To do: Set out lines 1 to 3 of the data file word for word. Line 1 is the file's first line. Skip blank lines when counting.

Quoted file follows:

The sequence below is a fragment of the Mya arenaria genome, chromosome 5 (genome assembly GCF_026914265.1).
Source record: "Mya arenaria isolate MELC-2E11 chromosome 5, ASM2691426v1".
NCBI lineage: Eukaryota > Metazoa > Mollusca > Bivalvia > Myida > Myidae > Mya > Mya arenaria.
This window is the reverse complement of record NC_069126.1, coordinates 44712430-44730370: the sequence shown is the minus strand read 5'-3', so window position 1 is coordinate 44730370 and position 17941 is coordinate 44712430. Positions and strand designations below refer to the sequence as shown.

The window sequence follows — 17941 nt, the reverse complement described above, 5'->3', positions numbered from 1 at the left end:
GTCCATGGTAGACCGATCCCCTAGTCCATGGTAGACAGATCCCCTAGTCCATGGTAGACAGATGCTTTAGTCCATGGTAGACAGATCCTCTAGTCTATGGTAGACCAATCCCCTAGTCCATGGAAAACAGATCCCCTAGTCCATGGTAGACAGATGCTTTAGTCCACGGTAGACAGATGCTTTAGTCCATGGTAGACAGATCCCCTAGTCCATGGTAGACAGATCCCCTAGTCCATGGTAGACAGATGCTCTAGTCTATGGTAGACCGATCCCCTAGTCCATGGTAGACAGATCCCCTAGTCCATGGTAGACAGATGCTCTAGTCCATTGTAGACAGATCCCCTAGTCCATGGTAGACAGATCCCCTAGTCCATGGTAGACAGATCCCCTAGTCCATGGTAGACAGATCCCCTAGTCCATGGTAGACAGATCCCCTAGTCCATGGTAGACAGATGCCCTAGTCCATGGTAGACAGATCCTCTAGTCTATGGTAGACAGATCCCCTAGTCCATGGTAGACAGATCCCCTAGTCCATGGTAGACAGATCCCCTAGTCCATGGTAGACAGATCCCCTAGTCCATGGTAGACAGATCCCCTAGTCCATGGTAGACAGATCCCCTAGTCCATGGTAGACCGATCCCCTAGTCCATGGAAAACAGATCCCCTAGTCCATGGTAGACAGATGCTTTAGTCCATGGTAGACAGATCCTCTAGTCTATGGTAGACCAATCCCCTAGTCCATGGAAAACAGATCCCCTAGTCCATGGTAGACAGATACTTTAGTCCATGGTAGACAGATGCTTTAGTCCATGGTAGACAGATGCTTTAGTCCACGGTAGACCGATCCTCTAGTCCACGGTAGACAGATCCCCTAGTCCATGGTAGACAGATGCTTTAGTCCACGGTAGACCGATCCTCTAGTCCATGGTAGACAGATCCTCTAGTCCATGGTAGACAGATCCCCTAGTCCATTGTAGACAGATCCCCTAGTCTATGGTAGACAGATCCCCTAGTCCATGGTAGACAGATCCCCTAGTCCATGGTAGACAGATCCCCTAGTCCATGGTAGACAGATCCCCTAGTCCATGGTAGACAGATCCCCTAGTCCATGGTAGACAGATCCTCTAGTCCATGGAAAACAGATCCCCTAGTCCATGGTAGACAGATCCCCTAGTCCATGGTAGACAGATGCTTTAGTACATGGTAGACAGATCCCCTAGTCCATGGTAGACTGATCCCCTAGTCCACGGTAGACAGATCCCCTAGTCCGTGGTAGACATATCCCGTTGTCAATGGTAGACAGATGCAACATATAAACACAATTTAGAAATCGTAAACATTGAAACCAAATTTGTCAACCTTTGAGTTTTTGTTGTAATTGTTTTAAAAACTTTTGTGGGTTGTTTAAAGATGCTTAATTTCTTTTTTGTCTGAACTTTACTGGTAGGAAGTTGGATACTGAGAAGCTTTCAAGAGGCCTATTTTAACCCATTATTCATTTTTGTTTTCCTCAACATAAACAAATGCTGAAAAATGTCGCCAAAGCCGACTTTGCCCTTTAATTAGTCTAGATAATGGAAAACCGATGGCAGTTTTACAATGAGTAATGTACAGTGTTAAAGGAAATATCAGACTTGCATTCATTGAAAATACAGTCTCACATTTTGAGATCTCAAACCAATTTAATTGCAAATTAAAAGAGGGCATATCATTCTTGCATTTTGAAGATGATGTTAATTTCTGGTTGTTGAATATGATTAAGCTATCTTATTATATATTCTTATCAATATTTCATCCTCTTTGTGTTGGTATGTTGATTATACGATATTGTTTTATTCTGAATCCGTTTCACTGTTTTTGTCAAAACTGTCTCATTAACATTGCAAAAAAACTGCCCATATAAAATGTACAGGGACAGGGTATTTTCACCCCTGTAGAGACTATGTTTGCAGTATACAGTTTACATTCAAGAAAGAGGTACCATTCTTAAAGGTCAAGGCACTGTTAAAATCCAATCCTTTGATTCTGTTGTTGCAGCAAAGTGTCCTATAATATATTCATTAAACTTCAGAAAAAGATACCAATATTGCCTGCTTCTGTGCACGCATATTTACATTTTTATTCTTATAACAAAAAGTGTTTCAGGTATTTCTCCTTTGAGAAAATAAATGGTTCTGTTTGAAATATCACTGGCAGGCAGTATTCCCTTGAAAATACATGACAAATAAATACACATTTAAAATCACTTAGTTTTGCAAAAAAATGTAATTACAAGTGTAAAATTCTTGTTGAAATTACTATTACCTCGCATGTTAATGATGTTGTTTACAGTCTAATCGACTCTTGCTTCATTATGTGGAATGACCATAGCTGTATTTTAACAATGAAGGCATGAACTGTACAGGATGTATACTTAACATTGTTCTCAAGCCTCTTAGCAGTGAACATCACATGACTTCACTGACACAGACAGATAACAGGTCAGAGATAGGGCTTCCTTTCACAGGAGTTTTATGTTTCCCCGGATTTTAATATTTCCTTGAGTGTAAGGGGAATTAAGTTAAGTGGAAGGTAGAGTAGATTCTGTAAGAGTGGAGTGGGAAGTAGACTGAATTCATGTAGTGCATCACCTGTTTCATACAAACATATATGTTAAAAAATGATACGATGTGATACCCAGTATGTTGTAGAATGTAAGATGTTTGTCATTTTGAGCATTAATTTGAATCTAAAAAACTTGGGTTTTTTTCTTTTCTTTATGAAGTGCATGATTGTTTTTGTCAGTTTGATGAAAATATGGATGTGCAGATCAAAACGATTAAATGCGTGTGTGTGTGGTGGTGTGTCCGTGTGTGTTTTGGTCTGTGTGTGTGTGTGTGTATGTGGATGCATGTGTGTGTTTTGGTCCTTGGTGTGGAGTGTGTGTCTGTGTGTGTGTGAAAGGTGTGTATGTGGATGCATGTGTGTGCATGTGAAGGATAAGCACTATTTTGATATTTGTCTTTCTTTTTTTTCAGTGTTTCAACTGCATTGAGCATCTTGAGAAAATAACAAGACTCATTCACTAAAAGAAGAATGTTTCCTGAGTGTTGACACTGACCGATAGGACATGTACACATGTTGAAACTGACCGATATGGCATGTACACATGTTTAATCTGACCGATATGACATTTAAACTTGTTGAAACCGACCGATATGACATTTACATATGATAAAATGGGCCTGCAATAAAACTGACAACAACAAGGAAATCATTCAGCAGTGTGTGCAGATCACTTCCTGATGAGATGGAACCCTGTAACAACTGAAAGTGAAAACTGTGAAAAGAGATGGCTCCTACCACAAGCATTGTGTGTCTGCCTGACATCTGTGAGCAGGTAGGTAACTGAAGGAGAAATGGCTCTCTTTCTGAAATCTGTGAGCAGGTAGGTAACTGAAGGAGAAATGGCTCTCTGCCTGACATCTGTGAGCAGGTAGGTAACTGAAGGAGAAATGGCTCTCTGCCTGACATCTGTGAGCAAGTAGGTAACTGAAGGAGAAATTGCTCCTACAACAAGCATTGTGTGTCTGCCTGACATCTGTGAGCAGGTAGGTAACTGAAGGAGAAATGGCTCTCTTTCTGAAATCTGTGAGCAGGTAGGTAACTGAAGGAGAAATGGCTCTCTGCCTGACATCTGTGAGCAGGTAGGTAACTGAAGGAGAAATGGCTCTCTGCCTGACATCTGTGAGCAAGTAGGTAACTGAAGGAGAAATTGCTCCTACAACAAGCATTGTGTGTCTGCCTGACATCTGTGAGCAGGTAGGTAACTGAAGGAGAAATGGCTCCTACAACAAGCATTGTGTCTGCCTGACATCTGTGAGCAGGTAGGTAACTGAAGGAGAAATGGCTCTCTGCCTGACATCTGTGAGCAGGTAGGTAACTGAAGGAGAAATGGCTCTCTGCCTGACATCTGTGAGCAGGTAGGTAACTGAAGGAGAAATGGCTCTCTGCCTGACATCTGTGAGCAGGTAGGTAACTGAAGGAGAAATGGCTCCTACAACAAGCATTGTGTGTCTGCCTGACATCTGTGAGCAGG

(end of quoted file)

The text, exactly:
The sequence below is a fragment of the Mya arenaria genome, chromosome 5 (genome assembly GCF_026914265.1).
Source record: "Mya arenaria isolate MELC-2E11 chromosome 5, ASM2691426v1".
NCBI lineage: Eukaryota > Metazoa > Mollusca > Bivalvia > Myida > Myidae > Mya > Mya arenaria.